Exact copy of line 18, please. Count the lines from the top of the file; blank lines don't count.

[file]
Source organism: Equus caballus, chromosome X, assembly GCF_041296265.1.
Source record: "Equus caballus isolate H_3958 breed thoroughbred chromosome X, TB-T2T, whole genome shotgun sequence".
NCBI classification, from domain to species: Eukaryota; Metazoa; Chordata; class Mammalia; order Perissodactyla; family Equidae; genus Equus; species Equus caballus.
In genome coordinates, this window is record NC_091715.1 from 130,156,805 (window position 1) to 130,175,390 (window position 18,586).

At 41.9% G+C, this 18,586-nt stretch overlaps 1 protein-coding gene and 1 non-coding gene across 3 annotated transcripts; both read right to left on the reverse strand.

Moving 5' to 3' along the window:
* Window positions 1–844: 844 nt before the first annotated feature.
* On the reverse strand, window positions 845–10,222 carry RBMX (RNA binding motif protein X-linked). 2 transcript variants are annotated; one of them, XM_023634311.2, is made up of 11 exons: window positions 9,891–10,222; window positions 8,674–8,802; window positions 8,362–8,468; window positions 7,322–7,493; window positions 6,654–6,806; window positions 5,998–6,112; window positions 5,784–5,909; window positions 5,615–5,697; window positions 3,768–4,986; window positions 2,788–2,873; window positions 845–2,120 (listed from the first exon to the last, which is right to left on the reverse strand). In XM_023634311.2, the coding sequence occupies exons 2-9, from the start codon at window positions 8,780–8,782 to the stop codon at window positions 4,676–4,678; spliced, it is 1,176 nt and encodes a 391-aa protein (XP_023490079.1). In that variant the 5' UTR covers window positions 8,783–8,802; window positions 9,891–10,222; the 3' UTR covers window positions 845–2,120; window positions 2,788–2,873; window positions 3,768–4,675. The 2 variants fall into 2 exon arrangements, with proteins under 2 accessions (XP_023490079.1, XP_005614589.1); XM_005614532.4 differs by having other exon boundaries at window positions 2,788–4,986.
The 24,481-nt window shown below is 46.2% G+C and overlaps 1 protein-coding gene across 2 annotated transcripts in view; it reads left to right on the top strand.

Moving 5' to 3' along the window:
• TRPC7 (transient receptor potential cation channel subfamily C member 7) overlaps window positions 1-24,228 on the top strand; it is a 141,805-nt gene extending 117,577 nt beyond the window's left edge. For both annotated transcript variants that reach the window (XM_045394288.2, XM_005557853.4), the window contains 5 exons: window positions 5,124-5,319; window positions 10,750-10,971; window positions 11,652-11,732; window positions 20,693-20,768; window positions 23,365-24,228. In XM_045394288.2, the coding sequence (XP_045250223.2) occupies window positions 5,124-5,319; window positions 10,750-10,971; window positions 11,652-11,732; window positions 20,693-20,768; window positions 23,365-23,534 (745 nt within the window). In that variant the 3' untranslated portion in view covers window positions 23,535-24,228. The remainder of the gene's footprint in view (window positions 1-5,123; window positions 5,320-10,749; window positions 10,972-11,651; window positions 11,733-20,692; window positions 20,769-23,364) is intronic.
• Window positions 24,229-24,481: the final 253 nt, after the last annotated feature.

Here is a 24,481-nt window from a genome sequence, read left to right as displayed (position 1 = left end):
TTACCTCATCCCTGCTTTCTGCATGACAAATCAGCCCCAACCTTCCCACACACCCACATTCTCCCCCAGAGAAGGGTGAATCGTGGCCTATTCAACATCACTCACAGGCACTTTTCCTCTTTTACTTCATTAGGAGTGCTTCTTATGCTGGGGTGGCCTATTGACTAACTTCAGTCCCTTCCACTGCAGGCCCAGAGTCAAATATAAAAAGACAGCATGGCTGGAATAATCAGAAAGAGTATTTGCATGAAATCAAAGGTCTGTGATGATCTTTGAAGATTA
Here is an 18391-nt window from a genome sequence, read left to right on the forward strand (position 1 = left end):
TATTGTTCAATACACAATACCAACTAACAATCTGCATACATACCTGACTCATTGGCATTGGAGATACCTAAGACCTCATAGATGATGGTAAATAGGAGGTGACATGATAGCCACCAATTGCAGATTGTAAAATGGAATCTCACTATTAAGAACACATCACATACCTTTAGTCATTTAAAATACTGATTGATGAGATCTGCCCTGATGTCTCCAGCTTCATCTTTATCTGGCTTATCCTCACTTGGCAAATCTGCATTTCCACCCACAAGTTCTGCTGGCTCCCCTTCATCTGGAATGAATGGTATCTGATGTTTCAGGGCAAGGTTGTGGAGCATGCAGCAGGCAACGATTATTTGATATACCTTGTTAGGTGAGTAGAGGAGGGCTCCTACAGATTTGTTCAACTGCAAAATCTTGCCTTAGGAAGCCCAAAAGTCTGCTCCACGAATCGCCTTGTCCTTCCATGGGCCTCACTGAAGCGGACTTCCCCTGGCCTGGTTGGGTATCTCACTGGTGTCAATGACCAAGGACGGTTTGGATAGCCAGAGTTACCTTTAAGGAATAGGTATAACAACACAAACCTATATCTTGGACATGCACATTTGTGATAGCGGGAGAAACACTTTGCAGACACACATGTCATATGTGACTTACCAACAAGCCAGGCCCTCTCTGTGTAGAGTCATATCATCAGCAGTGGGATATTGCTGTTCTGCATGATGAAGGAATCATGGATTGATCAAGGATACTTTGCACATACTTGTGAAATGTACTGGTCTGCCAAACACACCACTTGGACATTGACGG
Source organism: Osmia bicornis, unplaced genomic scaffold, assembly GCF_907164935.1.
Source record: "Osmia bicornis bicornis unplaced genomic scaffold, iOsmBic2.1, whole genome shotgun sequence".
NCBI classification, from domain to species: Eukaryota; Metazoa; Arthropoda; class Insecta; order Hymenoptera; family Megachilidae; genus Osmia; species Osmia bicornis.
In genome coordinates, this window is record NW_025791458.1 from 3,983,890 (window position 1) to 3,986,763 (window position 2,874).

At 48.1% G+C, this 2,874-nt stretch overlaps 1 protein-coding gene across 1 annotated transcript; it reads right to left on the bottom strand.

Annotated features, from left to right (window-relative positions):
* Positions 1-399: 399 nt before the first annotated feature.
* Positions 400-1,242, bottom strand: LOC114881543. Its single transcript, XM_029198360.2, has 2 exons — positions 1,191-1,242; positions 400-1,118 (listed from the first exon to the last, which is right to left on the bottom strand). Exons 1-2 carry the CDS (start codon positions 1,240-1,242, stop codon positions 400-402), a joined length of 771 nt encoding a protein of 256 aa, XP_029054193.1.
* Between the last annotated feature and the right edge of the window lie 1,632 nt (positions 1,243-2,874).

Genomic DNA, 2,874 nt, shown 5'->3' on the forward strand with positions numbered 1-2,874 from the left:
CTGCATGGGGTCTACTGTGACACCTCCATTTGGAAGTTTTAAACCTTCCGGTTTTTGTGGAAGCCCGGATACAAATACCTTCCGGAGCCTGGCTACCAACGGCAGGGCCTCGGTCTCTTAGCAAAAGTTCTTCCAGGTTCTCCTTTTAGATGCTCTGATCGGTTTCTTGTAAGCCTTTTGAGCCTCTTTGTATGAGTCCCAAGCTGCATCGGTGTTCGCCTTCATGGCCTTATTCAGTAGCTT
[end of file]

Source record: "Osmia bicornis bicornis unplaced genomic scaffold, iOsmBic2.1, whole genome shotgun sequence".